The ability to surprise yourself is a wonderful gift.
To realize that you're capable of taking on challenges- of going through hell, and coming out the other side in one piece- is remarkable.
In 2010 I went through a really hard break up. I’d moved across the country to New Mexico to be with a man that I thought I would marry. Instead, after two years of sharing a house and dogs, a life together, we decided to part ways.
I was devastated.
I was far from home and had made the cardinal mistake of putting all of my eggs in one basket- I had few friends that were mine and not ours, I hadn’t developed many hobbies independent of him. Essentially I’d fully and whole-heartedly intertwined my life with someone else’s, and when the relationship ended, I was left with pieces.
I moved out of our house into a small apartment with a girl I met on Craigslist, a stranger. I refused to hang anything on the walls, so wary of settling into anything after such a big upheaval. The only furniture I owned was a couch, which I traded with a friend for a bed.
Those first few weeks on my own were some of the hardest in my life. I remember a month after moving out boasting to a friend that I knew things were getting better because I’d moved the Cheezit box from under my bed covers to the bedside table. Things were looking up.
I reference this time in my life because it was a pivotal moment for me. Before this turning point, my life had been smooth sailing. I’d gotten into college easily, my first job came quickly after graduation. The move across the country was challenging, but even I didn’t pick the location- I went along with my boyfriend at the time.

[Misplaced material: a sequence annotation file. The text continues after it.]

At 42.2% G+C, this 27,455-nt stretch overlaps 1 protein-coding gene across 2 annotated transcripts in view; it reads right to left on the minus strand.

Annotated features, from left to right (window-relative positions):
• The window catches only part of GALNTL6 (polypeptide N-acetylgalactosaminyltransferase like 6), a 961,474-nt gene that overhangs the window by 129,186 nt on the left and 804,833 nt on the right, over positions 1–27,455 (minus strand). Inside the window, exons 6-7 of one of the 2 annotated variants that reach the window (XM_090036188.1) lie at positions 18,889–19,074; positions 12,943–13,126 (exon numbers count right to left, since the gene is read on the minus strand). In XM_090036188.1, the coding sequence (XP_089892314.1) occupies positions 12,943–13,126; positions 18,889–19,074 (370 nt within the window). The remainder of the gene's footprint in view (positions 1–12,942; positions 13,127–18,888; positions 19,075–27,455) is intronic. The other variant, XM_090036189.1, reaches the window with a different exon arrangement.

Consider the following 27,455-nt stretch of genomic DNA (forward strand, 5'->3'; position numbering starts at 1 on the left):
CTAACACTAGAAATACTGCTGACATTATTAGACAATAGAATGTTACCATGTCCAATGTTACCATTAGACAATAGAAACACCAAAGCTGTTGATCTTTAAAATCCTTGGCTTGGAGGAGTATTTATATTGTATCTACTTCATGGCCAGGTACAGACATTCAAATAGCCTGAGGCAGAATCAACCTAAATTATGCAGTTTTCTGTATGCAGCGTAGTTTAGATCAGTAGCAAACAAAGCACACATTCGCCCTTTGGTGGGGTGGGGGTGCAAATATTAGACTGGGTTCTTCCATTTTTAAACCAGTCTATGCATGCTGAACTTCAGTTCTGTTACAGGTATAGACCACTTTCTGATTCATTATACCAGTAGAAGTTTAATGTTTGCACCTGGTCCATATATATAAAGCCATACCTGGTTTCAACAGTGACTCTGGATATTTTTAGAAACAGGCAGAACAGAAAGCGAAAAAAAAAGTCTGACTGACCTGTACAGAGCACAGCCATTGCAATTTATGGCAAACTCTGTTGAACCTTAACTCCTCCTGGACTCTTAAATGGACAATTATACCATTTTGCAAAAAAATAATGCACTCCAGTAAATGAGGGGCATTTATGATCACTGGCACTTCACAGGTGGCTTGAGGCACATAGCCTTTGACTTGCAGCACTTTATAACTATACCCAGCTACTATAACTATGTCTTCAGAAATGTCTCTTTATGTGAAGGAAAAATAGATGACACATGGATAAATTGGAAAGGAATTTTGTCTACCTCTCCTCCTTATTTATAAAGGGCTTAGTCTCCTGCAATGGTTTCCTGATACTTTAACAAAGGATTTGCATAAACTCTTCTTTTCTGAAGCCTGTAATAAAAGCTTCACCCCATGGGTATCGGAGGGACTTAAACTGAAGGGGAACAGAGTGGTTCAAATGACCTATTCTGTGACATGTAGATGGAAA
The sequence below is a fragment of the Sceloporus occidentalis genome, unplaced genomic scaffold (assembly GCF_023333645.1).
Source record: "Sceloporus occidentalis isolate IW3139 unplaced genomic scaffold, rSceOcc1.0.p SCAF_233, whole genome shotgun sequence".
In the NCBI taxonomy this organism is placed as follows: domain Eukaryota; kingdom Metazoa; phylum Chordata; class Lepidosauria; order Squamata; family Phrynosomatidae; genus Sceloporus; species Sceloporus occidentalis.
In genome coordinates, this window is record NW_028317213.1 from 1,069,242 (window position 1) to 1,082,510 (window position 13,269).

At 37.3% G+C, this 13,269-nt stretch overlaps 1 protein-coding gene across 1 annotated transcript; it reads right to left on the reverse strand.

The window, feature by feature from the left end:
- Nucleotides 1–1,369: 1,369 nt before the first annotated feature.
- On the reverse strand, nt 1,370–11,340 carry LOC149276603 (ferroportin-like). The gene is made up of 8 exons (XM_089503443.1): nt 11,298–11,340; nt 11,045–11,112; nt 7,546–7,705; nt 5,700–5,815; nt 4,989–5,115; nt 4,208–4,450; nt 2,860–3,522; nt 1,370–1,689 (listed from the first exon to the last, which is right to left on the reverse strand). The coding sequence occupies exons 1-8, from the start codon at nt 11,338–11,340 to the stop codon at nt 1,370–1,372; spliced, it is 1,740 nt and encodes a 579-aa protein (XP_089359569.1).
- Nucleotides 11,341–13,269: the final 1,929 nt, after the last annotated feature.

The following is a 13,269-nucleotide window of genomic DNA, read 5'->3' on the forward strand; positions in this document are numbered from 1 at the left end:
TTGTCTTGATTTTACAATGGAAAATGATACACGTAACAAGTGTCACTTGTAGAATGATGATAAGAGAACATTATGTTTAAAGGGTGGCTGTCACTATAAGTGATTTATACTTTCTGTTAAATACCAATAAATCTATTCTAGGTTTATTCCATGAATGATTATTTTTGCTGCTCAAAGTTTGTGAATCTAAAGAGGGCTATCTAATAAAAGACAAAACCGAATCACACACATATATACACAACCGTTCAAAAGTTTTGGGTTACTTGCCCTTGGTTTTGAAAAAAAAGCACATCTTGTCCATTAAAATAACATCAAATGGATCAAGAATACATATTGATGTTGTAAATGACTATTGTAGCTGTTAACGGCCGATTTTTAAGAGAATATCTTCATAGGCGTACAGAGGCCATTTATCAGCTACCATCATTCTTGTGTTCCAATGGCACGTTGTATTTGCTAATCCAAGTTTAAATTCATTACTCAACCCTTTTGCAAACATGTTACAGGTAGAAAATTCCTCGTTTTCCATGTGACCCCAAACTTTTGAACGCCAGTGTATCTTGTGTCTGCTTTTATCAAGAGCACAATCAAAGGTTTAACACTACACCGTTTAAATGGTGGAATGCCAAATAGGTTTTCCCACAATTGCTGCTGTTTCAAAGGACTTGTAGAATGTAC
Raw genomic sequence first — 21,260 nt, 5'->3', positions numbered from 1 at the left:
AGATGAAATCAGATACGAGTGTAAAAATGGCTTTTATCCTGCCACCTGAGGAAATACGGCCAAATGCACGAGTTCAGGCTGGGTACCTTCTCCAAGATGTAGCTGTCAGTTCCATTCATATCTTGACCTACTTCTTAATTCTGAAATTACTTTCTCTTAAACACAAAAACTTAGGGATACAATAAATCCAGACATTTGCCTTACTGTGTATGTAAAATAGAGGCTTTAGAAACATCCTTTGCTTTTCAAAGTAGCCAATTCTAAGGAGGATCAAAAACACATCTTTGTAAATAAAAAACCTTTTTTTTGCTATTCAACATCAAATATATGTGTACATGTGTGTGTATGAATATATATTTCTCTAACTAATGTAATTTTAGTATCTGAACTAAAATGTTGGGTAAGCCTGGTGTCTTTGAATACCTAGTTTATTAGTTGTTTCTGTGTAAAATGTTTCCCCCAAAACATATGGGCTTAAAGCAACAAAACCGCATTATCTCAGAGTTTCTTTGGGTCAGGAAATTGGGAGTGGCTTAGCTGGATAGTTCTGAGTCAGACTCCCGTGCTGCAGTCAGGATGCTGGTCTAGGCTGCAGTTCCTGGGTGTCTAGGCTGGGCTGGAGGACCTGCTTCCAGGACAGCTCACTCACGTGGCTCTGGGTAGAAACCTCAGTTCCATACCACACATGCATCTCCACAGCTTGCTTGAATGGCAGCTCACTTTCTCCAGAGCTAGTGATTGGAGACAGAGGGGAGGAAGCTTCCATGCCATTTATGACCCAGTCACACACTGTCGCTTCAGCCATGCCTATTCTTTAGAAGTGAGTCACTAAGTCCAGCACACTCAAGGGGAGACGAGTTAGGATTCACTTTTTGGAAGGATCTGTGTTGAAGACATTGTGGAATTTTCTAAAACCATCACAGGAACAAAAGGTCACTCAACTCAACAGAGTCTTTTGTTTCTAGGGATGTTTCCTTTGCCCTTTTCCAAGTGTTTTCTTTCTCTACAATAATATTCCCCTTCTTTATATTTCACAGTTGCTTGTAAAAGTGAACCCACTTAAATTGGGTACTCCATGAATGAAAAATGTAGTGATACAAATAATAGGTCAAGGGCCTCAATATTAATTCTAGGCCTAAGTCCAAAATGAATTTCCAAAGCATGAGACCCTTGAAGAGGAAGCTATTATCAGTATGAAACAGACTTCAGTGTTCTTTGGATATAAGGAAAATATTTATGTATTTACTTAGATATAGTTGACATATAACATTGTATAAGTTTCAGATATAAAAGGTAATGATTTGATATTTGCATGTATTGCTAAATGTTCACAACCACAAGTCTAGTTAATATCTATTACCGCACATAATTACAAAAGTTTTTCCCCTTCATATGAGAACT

The months following that break up ended up being some of the best of my life. I became close with my new Craigslist roommate and years later would stand up in her wedding in Boston. I started making my own friends. I went on dates.
I’d always wanted to live in a big city, but never thought it would happen for me. All of a sudden, I had this window of opportunity where I was completely untethered. After a few months of interviews, I got a job in Chicago. I sold my few possessions in Albuquerque, put my dog Lily in the car and drove to the midwest.
Moving to Chicago by myself was terrifying. I only knew one person, my closest friend from my childhood. I’d never ridden public transport before and had no idea how the buses and trains worked.
Just like I learned to adjust to life on my own in Albuquerque, I adjusted to city life. I liked my job, I made a bunch of new friends. And I was so unbelievably proud of myself for having made the choice to live in a big city.
Now, 6 years later, another huge change is underway. One of the biggest reasons I knew I could do this trip (aside from having Nate with me of course) is that breakup in 2010. Despite all of the pain and discomfort, I proved to myself I could do hard things. I showed myself how capable I was after having the rug pulled out from under me, with almost no friends, nowhere to live and virtually no possessions. I was okay. I survived.
When I moved to Chicago, I had similar fears. But I was okay. I survived again.
And now I’m here, on a plane 30,000 feet above Ecuador thousands of miles from family and friends. Again, I have virtually no possessions. Again I have nowhere to live. But I’m okay. I survived.
Regardless of how this trip goes, I’ve already succeeded. I’ve proved to myself that I can set a lofty goal and stick to it. I’ve proved to myself that I can withstand the loss of my beloved stuff. I can say goodbye… over and over and over again.
Aside from the self-confidence this gives me, it also ignites a new and awesome question:
What else am I capable of?